A Well-Ventilated Place

I visited my old friend Mike in Charlotte this weekend. When I met him in 1984 (I was teaching at UNC-Charlotte), he was a scruffy, angry carpenter and an anti-nuclear activist, always scrambling for work or headed to another strategy meeting. He was also a devout Catholic who thought abortion was abominable.

In 1988, his entrepreneurial and organizing skills made him Jesse Jackson’s primary campaign manager in Mecklenburg County: don’t laugh, Jackson won. The next morning, the front page of The Charlotte Observer had a huge photo of Mike, me, and our friend Ray drinking Schaefer Light, apparently celebrating the victory. Mike had called at 3:00 AM and ordered us down to campaign headquarters so he could stage the picture for the paper. We were so giddy we just kept drinking until noon.

Today he’s a successful contractor who owns Southern Door Supply (get it, SDS) with his wife Kathy. They got more work than they know what to do with, so they just bought a huge new shop (7,000 square feet) on West Boulevard that bristles with strange machinery—to make doors, to paint them, to laminate them—and bustles with the guys who’ll install them.

Mike is now a pillar of the Charlotte business community, with season tickets to the opera and the new minor league baseball team. He’s also a fallen Catholic who thinks that a woman’s right to choose an abortion is sacrosanct, because it means she can control her own body and, consequently, can claim equality with any man without calling on her brother or her father or the law to enforce the claim.

We went downtown yesterday morning, where he’s been hanging doors and “upfitting” woodwork for ten years. Law firms decide they need a better look, so they hire General Contractors like Mike to furnish and install it. “Upfitting” the hardware on eight doors will cost them roughly $16,000—no new doors, mind you, the brass hinges and handles get replaced by polished chrome ones, that’s it. The partners don’t care, that cost will be rolled into “overhead” and billable hours.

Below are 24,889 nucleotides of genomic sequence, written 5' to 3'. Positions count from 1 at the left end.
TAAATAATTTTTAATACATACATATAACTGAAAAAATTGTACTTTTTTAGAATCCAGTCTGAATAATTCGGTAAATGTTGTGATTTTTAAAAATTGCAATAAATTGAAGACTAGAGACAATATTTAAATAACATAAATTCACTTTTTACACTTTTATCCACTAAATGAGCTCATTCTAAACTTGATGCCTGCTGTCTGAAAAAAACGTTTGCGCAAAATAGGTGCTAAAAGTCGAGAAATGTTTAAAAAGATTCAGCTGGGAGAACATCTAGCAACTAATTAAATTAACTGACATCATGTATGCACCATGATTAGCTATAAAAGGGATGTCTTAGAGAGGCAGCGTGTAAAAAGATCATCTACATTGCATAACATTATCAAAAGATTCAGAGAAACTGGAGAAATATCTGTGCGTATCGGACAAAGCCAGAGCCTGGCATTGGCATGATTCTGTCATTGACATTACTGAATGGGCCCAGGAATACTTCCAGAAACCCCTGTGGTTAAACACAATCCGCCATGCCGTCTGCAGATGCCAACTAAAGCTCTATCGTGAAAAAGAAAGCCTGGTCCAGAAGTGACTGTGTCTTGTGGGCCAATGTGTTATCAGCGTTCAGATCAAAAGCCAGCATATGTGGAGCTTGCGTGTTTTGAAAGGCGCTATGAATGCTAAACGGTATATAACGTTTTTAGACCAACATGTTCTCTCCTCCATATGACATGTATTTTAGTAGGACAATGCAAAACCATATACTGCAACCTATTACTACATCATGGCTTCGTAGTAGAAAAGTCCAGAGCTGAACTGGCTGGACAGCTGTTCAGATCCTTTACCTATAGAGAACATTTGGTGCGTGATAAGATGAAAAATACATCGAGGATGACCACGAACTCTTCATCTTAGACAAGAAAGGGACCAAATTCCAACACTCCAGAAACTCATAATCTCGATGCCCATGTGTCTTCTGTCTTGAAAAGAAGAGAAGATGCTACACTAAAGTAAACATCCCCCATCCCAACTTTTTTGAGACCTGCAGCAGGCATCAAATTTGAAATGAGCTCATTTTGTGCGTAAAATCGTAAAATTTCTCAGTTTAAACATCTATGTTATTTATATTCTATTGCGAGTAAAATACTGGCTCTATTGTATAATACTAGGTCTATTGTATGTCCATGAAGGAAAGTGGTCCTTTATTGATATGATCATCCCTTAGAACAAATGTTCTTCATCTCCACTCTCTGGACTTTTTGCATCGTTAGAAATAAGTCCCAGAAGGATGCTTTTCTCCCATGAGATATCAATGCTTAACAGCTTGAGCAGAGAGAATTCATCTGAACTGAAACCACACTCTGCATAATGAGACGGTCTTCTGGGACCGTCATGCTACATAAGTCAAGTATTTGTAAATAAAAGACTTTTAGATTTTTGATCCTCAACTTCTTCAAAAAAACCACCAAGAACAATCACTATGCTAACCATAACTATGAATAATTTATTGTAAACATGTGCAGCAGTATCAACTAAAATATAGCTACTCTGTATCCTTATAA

He brought Ron the fixer with us—the old guy who can make blemishes disappear, no matter how bad the scratch or the stain. When the sun goes down and floods the conference room with orange light, you can see where the subcontractor changed the position of the pulls on the cabinets (vertical to horizontal) but didn’t bother to match the color of the resulting filled-in holes with the mahogany doors. Could Ron fix that? He tried every color in his palate, but no, it turned out that he couldn’t erase the mismatch, so new mahogany cabinet doors are on their way.

Then we went to the shop on West Boulevard, where Mike and Kathy had to interview two guys for jobs on the Southern Door crew. I wandered around while they conducted this serious business.

It feels like an old-fashioned factory. Fans as big as your bathroom blow air filled with sawdust and plastic particulates out three garage-size doors. There’s a Streibig Optisaw 2 that would cover a wall of my apartment, a laminate saw bigger than my kitchen. There are drill presses, jigs and saws, painting stations, belt sanders, and a lot of devices I couldn’t begin to explain. Dozens of doors and hundreds of hardware sets are stacked on shelves, all carefully marked for a specific destination. A Toyota fork lift waits in a dark corner to load the doors and the hardware on the delivery trucks. There’s a real men’s room with a urinal, and a lunch room with a refrigerator. Also, a fancy conference room.

I felt at home, for all the wrong reasons—here I was wandering around a place where real work gets done.